[amsat-bb] Re: Satellite Thermal Lesson

Rocky Jones orbitjet at hotmail.com
Wed Nov 18 08:48:55 PST 2009

Please do post the results.  excellent

Robert WB5MZO

> From: bruninga at usna.edu
> To: amsat-bb at amsat.org
> Date: Wed, 18 Nov 2009 09:34:18 -0500
> Subject: [amsat-bb]  Satellite Thermal Lesson
> Lesson learned on Satellite Thermal.
> For years, we have been trying to demonstrate to students the
> extreme differences in Temperature of a satellite based simply
> on its color.  In space, far from earth, here is what you should
> get for three identical satellites:
> Black will be about     +55 deg F 
> White will be about     -60 deg F
> Aluminum will be about +225 deg F
> (from memory anyway)... But we have never been able to see the
> extreme temperature of the aluminum in our vacuum chamber.  Of
> course, we are not using a SUN, but an incandescent lamp which
> has 95% of its radiation as heat and only 5% as light, so we
> attribtuted our wishy-washy results as due to the lack of real
> solar spectrum.
> This year, we finally have a Tvac chamber that has a liguid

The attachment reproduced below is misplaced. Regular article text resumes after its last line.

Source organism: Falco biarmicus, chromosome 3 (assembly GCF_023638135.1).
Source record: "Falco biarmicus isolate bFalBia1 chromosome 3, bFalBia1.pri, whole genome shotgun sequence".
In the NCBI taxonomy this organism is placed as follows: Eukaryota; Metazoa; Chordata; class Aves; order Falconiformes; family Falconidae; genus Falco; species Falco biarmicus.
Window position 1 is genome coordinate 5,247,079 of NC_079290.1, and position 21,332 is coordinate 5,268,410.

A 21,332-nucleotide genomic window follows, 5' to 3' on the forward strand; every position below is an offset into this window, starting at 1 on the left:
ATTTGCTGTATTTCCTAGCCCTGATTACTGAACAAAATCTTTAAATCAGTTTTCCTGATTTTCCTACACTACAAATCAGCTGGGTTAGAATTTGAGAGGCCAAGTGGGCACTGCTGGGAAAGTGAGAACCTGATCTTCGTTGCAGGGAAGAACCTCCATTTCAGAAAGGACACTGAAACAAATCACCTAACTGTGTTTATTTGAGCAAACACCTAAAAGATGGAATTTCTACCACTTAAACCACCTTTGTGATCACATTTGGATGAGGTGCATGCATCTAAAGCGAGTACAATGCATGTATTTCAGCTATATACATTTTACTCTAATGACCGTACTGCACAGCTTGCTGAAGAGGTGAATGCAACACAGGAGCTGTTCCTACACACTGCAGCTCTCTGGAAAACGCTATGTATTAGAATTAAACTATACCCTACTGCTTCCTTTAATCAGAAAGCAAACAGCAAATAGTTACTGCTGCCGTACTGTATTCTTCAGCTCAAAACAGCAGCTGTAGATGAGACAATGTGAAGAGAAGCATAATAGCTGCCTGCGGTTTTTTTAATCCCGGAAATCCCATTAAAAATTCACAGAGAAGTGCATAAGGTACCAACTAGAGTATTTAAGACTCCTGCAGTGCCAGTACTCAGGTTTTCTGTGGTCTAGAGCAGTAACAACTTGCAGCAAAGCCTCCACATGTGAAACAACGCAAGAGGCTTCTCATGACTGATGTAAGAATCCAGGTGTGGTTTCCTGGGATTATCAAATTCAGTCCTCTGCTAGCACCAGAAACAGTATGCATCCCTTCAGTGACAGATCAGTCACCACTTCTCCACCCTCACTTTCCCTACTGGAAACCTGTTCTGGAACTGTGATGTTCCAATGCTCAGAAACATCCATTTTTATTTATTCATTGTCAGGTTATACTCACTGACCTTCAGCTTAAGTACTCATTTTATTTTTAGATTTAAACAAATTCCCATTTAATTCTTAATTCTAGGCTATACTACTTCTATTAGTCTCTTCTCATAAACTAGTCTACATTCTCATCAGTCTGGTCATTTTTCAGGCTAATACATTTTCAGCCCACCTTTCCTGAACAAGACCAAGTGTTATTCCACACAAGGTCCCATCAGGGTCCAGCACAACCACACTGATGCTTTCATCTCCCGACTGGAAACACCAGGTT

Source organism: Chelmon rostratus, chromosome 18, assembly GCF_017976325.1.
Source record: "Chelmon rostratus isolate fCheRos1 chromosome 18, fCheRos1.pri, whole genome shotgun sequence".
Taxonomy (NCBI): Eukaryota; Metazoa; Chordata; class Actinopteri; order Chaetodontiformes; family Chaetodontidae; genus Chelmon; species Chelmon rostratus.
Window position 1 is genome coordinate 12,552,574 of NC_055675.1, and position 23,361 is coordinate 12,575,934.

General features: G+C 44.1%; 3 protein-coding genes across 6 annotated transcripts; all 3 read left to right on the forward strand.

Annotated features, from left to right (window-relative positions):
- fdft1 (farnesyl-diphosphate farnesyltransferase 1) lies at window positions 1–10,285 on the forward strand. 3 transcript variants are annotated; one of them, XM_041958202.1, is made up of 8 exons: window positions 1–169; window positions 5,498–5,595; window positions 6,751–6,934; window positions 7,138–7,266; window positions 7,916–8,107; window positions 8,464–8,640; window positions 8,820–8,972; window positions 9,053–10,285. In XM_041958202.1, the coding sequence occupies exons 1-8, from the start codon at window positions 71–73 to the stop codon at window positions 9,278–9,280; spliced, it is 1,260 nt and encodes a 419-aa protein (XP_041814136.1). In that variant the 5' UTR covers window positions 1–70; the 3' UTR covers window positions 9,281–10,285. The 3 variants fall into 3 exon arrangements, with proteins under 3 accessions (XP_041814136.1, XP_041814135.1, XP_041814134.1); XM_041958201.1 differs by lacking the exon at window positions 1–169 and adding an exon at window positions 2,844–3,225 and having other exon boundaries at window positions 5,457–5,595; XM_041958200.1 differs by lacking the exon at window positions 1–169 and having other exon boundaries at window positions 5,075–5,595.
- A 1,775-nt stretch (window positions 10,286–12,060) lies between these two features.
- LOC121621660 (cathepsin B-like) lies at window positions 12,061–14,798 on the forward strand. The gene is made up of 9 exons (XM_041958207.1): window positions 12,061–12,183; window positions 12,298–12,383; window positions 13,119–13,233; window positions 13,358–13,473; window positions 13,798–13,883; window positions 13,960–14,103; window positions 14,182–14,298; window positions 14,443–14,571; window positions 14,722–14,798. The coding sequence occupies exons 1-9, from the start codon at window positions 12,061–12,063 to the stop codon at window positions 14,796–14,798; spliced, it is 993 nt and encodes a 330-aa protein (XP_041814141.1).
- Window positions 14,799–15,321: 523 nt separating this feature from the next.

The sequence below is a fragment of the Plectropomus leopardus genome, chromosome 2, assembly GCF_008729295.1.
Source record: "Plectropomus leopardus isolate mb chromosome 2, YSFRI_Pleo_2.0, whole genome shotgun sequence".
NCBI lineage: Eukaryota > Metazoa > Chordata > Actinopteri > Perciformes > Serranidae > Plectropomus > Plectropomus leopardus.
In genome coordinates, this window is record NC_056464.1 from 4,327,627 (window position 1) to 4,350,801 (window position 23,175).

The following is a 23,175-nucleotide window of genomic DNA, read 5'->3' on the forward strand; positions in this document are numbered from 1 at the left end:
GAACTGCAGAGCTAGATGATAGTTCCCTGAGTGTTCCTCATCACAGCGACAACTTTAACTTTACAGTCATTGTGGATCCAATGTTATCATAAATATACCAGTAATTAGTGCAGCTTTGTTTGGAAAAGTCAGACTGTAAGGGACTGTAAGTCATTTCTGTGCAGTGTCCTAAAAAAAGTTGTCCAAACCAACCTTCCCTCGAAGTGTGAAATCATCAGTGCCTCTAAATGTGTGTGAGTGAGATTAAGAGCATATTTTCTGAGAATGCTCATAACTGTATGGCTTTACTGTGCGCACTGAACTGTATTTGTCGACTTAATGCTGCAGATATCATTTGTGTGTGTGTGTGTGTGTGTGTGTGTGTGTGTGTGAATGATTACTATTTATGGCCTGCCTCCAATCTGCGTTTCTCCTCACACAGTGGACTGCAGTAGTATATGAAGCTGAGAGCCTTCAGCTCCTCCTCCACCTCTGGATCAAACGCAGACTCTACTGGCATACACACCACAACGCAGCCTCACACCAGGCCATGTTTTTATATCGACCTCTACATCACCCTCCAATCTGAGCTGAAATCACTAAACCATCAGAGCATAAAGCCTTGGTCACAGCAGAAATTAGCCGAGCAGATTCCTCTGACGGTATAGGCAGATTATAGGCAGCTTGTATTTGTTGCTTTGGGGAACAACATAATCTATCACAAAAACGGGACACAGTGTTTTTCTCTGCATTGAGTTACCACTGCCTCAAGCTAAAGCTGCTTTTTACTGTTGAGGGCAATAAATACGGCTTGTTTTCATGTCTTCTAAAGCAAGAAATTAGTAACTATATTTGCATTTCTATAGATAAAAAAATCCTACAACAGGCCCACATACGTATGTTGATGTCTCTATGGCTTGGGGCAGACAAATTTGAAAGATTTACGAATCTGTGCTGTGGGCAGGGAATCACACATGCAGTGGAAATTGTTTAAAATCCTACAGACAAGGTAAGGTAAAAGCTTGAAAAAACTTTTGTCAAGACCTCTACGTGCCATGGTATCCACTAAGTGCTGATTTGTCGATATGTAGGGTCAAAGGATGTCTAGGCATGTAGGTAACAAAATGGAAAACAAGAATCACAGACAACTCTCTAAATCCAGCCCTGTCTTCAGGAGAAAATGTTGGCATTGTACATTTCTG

> nitrogen cold plate so we can actually better simulate the
> blackness (and cold) of space..  Again, same result.  Aluminum
> was about the same as black.  This was a frustrating result from
> this new chamber.
> Then I noticed the fingerprints on the aluminum.  I cleaned the
> aluminum with a swab of alcohol to eliminate all the surface
> contaminants, and fingerprints and re-did the test...
> BINGO.  Now the temperature of the aluminum goes up and off
> scale HOT, way way different from the black or White.  And now
> the WHITE also goes colder..
> So just the thinneest innvisible layer of surface contamination
> completely changed the thermal emissivity of the Aluminum.  And
> we all know this anyway, since "low-E" coatings of glass and
> other materials is now so common.  It is only the outer surface
> of molecules that set the absorbtivity and emissivity...  And
> the differnce between Black and Aluminum is 30-to-1 (if the
> aluminum is clean)...  That's why we wrap baked potatos in
> Aluminum foil! (don't use greasy hands)...
> Of course we always clean our actual spacecraft to clean-room
> conditions before flight, so this does not impact our on-orbit
> results, but it sure does make a difference in the lab when we
> are demonstrating absorbtivity and emissivity in the chamber
> with samples handled by the students!
> When I get a chance, Ill post the results...
> Bob, WB4APR
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